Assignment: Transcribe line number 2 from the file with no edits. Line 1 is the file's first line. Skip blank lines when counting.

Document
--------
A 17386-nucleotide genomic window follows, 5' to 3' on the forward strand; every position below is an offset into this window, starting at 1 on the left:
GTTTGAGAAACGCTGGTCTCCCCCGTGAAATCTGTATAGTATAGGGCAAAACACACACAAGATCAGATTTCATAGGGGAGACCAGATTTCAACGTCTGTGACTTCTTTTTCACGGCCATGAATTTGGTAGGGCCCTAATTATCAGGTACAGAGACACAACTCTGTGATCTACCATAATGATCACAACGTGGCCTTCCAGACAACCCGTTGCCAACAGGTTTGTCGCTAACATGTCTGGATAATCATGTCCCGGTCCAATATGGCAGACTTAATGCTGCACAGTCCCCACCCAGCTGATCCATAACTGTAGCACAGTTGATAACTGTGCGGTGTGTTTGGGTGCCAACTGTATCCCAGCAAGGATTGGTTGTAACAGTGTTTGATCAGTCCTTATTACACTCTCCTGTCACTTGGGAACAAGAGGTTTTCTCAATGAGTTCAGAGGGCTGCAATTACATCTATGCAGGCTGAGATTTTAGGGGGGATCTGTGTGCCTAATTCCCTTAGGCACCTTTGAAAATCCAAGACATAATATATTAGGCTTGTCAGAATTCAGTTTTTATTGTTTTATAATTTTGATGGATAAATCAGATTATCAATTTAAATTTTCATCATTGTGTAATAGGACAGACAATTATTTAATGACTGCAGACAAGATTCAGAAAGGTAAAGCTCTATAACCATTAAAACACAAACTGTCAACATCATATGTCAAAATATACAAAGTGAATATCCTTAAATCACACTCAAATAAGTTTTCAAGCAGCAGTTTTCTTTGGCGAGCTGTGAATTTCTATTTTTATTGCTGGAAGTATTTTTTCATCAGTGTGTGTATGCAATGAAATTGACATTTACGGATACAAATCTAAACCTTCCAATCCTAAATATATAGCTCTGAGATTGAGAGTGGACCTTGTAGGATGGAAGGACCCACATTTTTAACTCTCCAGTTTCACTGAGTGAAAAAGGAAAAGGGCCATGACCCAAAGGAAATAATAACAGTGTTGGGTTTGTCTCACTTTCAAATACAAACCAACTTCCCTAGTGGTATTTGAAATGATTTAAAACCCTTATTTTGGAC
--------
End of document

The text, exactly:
GTTTGAGAAACGCTGGTCTCCCCCGTGAAATCTGTATAGTATAGGGCAAAACACACACAAGATCAGATTTCATAGGGGAGACCAGATTTCAACGTCTGTGACTTCTTTTTCACGGCCATGAATTTGGTAGGGCCCTAATTATCAGGTACAGAGACACAACTCTGTGATCTACCATAATGATCACAACGTGGCCTTCCAGACAACCCGTTGCCAACAGGTTTGTCGCTAACATGTCTGGATAATCATGTCCCGGTCCAATATGGCAGACTTAATGCTGCACAGTCCCCACCCAGCTGATCCATAACTGTAGCACAGTTGATAACTGTGCGGTGTGTTTGGGTGCCAACTGTATCCCAGCAAGGATTGGTTGTAACAGTGTTTGATCAGTCCTTATTACACTCTCCTGTCACTTGGGAACAAGAGGTTTTCTCAATGAGTTCAGAGGGCTGCAATTACATCTATGCAGGCTGAGATTTTAGGGGGGATCTGTGTGCCTAATTCCCTTAGGCACCTTTGAAAATCCAAGACATAATATATTAGGCTTGTCAGAATTCAGTTTTTATTGTTTTATAATTTTGATGGATAAATCAGATTATCAATTTAAATTTTCATCATTGTGTAATAGGACAGACAATTATTTAATGACTGCAGACAAGATTCAGAAAGGTAAAGCTCTATAACCATTAAAACACAAACTGTCAACATCATATGTCAAAATATACAAAGTGAATATCCTTAAATCACACTCAAATAAGTTTTCAAGCAGCAGTTTTCTTTGGCGAGCTGTGAATTTCTATTTTTATTGCTGGAAGTATTTTTTCATCAGTGTGTGTATGCAATGAAATTGACATTTACGGATACAAATCTAAACCTTCCAATCCTAAATATATAGCTCTGAGATTGAGAGTGGACCTTGTAGGATGGAAGGACCCACATTTTTAACTCTCCAGTTTCACTGAGTGAAAAAGGAAAAGGGCCATGACCCAAAGGAAATAATAACAGTGTTGGGTTTGTCTCACTTTCAAATACAAACCAACTTCCCTAGTGGTATTTGAAATGATTTAAAACCCTTATTTTGGAC